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‘Carbon credits will determine farm income’

The Rural Ireland Organisation (ROI) has reacted with fury to An Taoiseach’s statement that farm schemes could be at risk if climate targets were not met by 2030.

RIO leader, Gerry Loftus, claimed the Taoiseach is “already admitting” Ireland will not meet its 2030 targets on agriculture.

In a statement, Loftus said:

“This is an attempt to spread the payment of fines right across the agricultural sector to include all farmers innocent as well as guilty.”

“If the Taoiseach thinks for one minute that climate-friendly farmers are going to pay fines for the polluting sectors of Irish agriculture, then he has another thing coming.”

“It is unacceptable to our organisation. Our organisation will be communicating with An Taoiseach on this very serious matter.

Loftus claims that the government has “failed miserably” in its Climate Bill to apply “any restrictions” on the dairy sector.

“For example, the sector has increased cow numbers by 45% since milk quotas were lifted.”

“The sector has driven our carbon emissions through the roof. We would question why is this being allowed to happen, while other sectors are under pressure to reduce their animal numbers?”.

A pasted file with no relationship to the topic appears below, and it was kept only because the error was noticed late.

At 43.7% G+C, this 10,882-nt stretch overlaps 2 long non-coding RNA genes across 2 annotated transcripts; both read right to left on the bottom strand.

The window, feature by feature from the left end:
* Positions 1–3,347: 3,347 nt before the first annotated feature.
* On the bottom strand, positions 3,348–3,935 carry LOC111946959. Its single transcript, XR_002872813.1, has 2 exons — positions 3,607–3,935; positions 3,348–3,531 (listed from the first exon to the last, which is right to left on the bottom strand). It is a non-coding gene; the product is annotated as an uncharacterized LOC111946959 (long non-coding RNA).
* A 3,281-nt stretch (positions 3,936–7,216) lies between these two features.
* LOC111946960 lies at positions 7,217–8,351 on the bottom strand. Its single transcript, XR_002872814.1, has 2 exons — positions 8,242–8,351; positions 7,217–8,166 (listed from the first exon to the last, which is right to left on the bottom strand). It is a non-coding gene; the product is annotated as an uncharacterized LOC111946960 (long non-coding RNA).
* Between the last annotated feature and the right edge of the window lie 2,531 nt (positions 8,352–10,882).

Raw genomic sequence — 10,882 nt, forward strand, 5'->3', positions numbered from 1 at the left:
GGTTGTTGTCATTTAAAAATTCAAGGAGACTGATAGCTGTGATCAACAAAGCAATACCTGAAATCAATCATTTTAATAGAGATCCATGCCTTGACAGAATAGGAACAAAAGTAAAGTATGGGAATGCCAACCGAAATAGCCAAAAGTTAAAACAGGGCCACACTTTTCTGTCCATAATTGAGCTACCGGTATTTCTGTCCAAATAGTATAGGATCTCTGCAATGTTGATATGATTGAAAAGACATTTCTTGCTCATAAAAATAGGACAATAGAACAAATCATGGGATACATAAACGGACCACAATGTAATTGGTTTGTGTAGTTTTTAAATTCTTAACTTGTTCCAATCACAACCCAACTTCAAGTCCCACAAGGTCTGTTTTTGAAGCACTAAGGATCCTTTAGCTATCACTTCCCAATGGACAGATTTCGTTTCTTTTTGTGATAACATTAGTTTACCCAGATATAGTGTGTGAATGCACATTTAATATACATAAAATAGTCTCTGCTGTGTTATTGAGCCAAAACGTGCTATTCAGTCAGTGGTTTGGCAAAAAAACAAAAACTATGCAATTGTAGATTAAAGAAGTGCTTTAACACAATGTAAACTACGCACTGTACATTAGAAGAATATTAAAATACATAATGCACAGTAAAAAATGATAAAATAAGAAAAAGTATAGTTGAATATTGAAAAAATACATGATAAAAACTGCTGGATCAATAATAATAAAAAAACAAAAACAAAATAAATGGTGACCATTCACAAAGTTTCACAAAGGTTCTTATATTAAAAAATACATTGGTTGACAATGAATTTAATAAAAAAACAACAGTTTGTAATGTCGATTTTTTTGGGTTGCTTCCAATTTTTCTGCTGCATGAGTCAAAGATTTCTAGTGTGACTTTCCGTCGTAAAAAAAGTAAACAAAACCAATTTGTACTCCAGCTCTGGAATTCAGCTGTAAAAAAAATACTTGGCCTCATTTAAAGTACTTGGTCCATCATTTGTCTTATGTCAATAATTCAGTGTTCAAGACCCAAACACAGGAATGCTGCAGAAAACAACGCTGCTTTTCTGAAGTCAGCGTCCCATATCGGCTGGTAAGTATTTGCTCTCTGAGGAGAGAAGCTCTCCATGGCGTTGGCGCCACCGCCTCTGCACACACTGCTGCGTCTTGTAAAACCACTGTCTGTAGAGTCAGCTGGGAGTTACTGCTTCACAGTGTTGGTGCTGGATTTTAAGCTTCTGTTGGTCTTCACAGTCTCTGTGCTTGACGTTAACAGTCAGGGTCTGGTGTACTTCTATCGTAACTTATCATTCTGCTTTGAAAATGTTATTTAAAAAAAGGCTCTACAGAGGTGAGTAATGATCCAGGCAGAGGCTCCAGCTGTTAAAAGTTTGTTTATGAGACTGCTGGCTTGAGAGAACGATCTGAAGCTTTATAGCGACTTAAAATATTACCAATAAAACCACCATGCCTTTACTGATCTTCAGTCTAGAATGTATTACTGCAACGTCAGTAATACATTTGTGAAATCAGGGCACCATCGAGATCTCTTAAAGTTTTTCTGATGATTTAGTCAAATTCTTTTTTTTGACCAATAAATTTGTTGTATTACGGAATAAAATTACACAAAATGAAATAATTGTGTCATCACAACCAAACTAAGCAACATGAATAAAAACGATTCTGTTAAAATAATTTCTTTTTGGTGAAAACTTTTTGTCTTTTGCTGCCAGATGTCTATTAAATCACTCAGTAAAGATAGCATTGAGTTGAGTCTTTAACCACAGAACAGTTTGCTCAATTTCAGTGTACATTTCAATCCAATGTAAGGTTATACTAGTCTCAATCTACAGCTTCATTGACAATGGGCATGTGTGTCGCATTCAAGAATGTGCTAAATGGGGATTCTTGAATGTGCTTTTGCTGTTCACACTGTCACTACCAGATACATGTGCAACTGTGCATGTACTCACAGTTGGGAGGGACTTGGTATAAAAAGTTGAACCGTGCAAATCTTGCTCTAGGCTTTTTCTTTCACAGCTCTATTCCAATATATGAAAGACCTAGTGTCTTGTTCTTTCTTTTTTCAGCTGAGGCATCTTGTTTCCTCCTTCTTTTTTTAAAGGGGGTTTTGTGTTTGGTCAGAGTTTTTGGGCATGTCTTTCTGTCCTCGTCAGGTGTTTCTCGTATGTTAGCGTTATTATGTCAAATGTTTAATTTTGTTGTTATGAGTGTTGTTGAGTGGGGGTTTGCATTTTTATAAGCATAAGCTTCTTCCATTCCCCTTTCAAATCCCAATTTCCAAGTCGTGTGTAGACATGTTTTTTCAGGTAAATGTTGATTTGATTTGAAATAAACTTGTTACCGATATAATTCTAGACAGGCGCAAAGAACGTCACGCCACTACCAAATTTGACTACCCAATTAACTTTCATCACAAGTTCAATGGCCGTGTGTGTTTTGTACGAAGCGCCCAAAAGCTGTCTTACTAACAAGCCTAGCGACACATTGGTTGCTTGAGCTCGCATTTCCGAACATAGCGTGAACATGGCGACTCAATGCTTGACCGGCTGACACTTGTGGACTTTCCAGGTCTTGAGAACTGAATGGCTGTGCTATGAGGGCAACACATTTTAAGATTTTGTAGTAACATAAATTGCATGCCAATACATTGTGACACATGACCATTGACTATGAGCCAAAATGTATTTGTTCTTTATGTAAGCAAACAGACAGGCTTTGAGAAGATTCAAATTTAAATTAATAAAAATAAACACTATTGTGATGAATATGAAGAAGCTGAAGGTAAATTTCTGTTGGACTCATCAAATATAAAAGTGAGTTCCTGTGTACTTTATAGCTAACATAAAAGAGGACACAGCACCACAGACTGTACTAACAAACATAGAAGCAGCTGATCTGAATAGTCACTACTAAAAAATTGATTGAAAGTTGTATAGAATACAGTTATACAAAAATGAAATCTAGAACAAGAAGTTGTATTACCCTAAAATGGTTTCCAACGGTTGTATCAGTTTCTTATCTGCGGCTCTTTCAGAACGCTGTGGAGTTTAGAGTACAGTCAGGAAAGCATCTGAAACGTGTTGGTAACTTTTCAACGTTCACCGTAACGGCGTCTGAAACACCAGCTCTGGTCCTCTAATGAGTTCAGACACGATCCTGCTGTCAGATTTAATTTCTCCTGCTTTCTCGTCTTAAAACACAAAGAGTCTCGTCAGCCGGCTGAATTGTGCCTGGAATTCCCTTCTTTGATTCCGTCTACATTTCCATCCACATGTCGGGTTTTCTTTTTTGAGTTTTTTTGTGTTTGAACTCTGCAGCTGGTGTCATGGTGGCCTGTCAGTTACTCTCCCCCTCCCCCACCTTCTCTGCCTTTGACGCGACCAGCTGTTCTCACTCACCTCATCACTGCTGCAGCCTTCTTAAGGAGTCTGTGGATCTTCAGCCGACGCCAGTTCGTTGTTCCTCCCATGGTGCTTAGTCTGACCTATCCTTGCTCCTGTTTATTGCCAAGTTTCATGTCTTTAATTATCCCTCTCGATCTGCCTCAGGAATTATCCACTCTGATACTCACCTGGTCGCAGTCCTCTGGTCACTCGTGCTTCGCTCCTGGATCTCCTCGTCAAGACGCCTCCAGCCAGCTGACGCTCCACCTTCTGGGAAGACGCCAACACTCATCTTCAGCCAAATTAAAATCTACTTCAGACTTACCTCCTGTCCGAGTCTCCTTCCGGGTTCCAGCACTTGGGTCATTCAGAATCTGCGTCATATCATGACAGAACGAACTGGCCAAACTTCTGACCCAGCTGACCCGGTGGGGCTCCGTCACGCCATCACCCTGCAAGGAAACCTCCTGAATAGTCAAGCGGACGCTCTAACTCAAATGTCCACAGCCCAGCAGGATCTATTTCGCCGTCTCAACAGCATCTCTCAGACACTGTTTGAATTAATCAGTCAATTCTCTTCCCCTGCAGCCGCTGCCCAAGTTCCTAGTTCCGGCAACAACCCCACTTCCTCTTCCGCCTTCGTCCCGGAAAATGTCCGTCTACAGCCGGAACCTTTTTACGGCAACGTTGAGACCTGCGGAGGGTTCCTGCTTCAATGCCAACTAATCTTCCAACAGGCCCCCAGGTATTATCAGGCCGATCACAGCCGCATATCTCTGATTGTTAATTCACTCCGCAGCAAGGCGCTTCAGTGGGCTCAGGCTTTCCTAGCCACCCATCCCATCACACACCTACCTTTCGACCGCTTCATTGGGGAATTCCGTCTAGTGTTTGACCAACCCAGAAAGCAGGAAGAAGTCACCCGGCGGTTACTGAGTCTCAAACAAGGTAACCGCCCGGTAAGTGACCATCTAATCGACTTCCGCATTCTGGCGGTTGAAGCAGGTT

Loftus said Ireland has gone from a situation in 2011 when the country met its targets to a position where the sector accounts for 37.1% of emissions.

“There are 7.3 million cattle in the country. 1.6 million of these are dairy cows, and dairy cattle make up approximately 70% of the total.”

“For the record, and in my opinion, I am clearly stating here, and now, there is not a chance in hell we will meet our targets by 2030.”

Carbon status

Furthermore, he said farmers need to understand that their farm’s carbon status will be “critically important” going forward.

“Carbon deficit will determine fines. Besides, carbon credits will determine farm income. Carbon credits will most likely be the most valuable asset on farmland in the future.”

Withdraw statement and letter

The ROI will pen a “strongly worded” letter to An Taoiseach and public representatives, outlining its concerns on this matter.

Furthermore, it has called on Mr Martin to withdraw this statement with immediate effect.

Concluding, the RIO called on An Taoiseach to “apply the polluter pays principle”. “The guilty must pay, not the innocent,” Loftus concluded.

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